A Place of Healing: Working with Nature and Soul at the End of Life


 A Place of Healing: Working with Nature and Soul at the End of Life

by Michael Kearney

10.0 hours of CE Credit                       Cost = $100.00

(Cost includes test only - book must be purchased separately.   See below for more details and a link to Amazon's page for this book)

Advanced level
73-question true/false + multiple choice test

This book takes the position that modern medicine (the medical model) is invaluable, but has become divorced from other ways of working with patients which could support their health, emotional lives and help with the existential questions brought about by illness and the idea of impending death.  Dr. Kearney looks to the ancient Greek god Asklepios and the history and mythology around Asklepian healing for an approach that could (and in his hands does) complement modern medicine.  This approach uses Depth Psychology, dreamwork and the idea that it is who the healer is – not what she knows – that matters in helping with these existential concerns.

The book is divided into five sections.  The first sets a context for what is to come with an overview of healing and curing, pain and suffering and some of the experience of patients with chronic or incurable disease.  The second section takes us into ancient history and describes the types of curing and healing available in ancient times.  Here Dr. Kearney goes into detail about the origins and ideas of Asklepian healing.  The third section focuses on the theoretical grounding of Dr. Kearney’s work with chronically ill and end of life patients.  Section four describes the type of knowledge and education a carer or healer needs to work with these patients and describes in some detail two types of workshops that can be implemented to train carers (who may or may not be trained psychotherapists).  The final section describes in detail two case studies illustrating the use of Dr. Kearney’s methods.  Dr. Kearney’s work is strongly influenced by Jungian Psychology and Depth Psychology and uses dreamwork extensively.

The book is beautiful in the way that Dr. Kearney integrates creative material such as poetry, literature, and visual art into his prose in order to illustrate and help his reader understand on an emotional level what he is discussing at an intellectual level. The book is packed with information and incorporates liberal use of ancient texts and quotations from Jung and others.   It would be of interest to mental health professionals who enjoy the use of this artistic and intellectual material and are interested in Jungian approaches to Health Psychology or End Of Life issues, together with those who are interested in learning about dreamwork for use in this context.  The book is sometimes challenging, and would not be appropriate for those who are unfamiliar with or uninterested in complementary approaches to medical treatment and/or dreamwork and/or analytic approaches to healing.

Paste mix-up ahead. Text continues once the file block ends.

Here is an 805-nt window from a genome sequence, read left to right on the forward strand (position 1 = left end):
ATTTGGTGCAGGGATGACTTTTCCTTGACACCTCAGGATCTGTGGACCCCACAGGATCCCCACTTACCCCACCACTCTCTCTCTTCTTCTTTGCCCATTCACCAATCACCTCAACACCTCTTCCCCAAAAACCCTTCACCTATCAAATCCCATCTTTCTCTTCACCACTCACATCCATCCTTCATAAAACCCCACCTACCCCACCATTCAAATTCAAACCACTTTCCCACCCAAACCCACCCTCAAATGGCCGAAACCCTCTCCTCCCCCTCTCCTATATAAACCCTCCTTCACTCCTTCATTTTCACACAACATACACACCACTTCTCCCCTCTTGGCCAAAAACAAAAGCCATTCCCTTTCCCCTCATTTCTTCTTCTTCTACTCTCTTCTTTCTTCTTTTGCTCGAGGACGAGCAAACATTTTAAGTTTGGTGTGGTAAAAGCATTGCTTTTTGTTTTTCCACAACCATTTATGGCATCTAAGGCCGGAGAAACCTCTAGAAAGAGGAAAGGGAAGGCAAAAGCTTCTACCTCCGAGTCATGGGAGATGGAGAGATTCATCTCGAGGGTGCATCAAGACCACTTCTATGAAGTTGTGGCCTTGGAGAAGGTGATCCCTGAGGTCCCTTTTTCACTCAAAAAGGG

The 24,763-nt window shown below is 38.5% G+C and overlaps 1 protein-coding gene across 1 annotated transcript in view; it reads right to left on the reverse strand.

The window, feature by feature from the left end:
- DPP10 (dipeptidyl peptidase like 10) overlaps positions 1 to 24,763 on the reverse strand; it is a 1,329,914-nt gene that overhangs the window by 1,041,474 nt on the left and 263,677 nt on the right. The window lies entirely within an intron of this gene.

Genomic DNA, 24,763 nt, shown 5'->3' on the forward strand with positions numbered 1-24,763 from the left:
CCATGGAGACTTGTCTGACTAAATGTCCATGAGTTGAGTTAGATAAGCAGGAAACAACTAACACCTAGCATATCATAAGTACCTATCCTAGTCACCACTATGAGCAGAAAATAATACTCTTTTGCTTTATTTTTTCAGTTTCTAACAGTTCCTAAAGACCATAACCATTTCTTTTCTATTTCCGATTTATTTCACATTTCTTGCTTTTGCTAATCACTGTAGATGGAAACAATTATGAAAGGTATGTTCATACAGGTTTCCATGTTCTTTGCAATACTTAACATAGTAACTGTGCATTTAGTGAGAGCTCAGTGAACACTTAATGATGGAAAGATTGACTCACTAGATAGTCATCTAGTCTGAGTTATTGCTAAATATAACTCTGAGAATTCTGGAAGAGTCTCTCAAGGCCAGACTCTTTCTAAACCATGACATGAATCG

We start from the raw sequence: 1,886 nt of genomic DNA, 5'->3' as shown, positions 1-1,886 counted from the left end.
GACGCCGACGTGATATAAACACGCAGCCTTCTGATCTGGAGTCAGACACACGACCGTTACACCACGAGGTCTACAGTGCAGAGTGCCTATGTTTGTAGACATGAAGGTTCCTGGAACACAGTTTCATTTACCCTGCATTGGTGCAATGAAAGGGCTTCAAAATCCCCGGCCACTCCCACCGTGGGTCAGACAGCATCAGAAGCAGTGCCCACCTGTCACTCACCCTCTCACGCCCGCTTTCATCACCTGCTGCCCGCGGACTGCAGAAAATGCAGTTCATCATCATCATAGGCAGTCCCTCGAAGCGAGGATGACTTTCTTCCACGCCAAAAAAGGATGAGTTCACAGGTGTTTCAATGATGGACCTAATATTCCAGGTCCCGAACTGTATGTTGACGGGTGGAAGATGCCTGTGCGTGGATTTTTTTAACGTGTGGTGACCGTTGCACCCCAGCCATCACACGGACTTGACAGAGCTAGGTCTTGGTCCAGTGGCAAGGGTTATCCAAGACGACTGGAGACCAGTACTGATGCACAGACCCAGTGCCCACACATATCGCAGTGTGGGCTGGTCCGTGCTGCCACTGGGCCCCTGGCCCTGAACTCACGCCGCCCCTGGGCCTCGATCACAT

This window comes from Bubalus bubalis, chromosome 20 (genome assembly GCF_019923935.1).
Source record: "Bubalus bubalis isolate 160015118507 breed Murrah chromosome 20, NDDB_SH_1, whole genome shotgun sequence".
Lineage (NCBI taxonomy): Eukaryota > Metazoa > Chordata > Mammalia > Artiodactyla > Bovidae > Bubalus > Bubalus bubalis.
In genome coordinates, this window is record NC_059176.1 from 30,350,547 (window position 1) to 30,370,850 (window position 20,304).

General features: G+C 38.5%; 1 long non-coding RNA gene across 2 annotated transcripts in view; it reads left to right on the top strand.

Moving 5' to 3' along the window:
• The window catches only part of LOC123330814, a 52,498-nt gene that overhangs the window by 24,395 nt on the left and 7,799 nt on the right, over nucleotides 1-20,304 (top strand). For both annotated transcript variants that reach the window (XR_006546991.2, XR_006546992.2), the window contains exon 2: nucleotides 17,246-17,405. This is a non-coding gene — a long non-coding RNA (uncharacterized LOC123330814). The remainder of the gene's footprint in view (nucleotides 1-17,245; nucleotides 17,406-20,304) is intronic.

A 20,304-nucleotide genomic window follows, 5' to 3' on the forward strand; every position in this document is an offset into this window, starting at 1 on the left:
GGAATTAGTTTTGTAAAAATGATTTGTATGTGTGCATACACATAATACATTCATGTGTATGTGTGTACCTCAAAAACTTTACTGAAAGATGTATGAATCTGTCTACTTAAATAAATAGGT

Course objectives:

1.    To be able to define curing and Hippocratic medicine and contrast that with healing and Asklepian medicine.

2.    To be able to describe Dr. Kearney’s view of the difference between of pain and suffering.

3.    To be able to give reasons why the current medical model would benefit from partnering with the Asklepian/healing model of Dr. Kearney.

4.    To be able to describe how Dr. Kearney’s dreamwork can be helpful to people with chronic illness or end of life issues and to distinguish between basic types of patients who would benefit and patients who should not engage in this type of work.

5.    To be able to describe the type of dreamwork used by Dr. Kearney and to list the steps used to implement that work.

6.    To be able to outline at least one workshop designed to train carers in the use of Dr. Kearney’s dreamwork.

292 pages; 269 pages of text + Bibliography & Further Reading, Index

Michael Kearney, M.D. trained and worked at St. Christopher’s Hospice in London where he worked with Dame Cicely Saunders, the founder of the modern hospice movement.  He subsequently served for many years as the Medical Director of Our Lady’s Hospice in Dublin and then worked at McGill University in Montreal.  He is currently the Medical Director of the Palliative Care Service at Cottage Hospital in Santa Barbara, California.  Dr. Kearney’s psychological work draws heavily from Jungian Psychology and Depth Psychology and he is a frequent speaker and presence at Pacifica Graduate Institute in Santa Barbara, California.